‘Berg Fringe artist spotlight

Cheney ‘20 gives the scoop on his new musical

Sean Cheney '20 divulges how he became a writer and director for "sweet tooth: a musical."

One of the productions that will be featured in ‘Berg Fringe is “sweet tooth: a musical.” The musical is about Matthew or Matty, played by Owen Yingling ‘21, who’s a 30-something-year-old and is just stuck at his job at Jenny’s Ice Cream Parlor in the local mall. This job is primarily what Matthew’s life revolves around because of his personal  and home life growing up. 

“He didn’t have an opportunity to grow up beyond that. So he didn’t go to college. He doesn’t have a circle of friends. His friends, his whole life is centered on Jenny’s,” said director and writer Sean Cheney ‘20.  “And so it’s about his desire, just his life there and what he wants or what he desires more than that. How does he go about getting it, and how does he fit in? And at this point in his life, can he fit into normal society?”

One of the other characters, Christine, played by Olivia Ramsey ‘21, is much younger than Matthew. There is a disconnect between them, as she’s his only friend, whereas he is simply someone she works with. The musical shows Matthew’s attempts to fit in and to figure out what he is doing with his life. Can he do anything with his life? Matthew is given the position of “Master Scooper,” which is the manager title at Jenny’s, and this is the biggest highlight of his life. The question becomes: what Matthew can do with only a high school education, basically no friends, no real passions and nothing but “Master Scooper?” What’s next for him? 

The musical, which consists of a cast of four, also includes the characters of Rose and Tommy. Rose, who is played by Amanda Clark ‘22, also works at the ice cream parlor. Rose plays with Matthew’s feelings of not belonging, as he reads his interactions with Rose as friendship, whereas Rose views Matthew as someone who she just sees at work. Tommy, who is played by Jacob Botelho ‘20, is Christine’s on-again off-again boyfriend. 

Thematically, the musical is about the weird state of being between 22 and 30 years old. It is the first time many people are no longer in school and the time where one’s peers might be moving out of their childhood homes. It’s that feeling of alienation and isolation and the desire for a more meaningful connection. What happens, then, when you can’t achieve that meaningful connection? Is it society’s fault? Has society failed you, or is that just because of your own shortcomings?

The piece is a classic one-act musical.  The original music featured in “sweet tooth” was composed by Ian Scot, lecturer in Theatre, who was inspired by the punk rock genre. The musical also includes a sequence featuring Mariah Carey songs.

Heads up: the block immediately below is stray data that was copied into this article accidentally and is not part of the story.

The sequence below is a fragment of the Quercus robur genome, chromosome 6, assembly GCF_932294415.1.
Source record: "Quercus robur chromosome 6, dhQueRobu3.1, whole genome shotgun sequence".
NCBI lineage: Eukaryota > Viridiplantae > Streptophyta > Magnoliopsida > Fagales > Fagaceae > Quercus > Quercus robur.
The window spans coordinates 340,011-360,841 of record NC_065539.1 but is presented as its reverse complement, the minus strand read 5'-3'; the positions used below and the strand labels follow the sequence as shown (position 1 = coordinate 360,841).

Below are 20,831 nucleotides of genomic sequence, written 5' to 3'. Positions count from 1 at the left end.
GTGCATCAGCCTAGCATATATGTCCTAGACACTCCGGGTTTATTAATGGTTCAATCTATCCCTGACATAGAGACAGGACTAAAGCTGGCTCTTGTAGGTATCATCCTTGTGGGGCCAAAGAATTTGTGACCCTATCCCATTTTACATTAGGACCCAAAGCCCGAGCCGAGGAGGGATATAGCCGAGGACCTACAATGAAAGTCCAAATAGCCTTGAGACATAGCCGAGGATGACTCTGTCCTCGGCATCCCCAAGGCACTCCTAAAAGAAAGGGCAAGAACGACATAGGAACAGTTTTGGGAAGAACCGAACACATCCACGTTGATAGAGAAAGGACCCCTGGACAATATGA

“sweet tooth: a musical” is unique, as it is a collaboration between a faculty member and a student. Their collaboration began when Cheney was meeting with his advisor, and Scot happened to be in the room to talk to the advisor about something else. During this meeting, Cheney was trying to figure out what he should do during the spring semester.

“And while I was having the conversation with my advisor about, ‘I don’t know what I want to do next semester,’ [I told him] ‘I’m not sure.’ My advisor said, ‘You should try to find a Fringe piece to direct.’ And Ian said, ‘Oh, I’ve got this musical I’m working on if you want to direct that.’ And so he told me about the musical,” said Cheney.

Scot came up with the original idea and the music, and he showed Cheney the script, which was about 50 to 60 percent done, with most of it just having descriptions of what is supposed to happen during the scenes, leaving Cheney to fill in the blanks, such as the dialogue. As Cheney worked on the dialogue and Scot worked on the songs, they would meet together to discuss what needed to be fixed or what wasn’t working. 

“So by the end of it [the original writing process], when I was originally signed on as director, by now, like, 90 percent of the words and the actual script like spoken dialogue are mine, so I sort of got bumped up to ‘book by Sean Cheney,’ too,” said Cheney. 

Although there is singing during the musical, there are also interludes of Matthew talking to his therapist spoken in a distorted style.

“There’s some singing in it, but a lot of it is mainly spoken with vocal effects out of them, vocoder, echo, stuff like that, to give it this really weird, interesting, distorted feel as [Matthew] just talks about, ‘This is what’s going wrong in my life,’ and stuff like that,” explained Cheney. 

Be sure to see this mouth-watering musical on April 18. 

Ahead of the inaugural ‘Berg Fringe The Muhlenberg Weekly is highlighting some of the students whose shows will make up the festival. ‘Berg Fringe will take place throughout campus from April 17-19, 2020.


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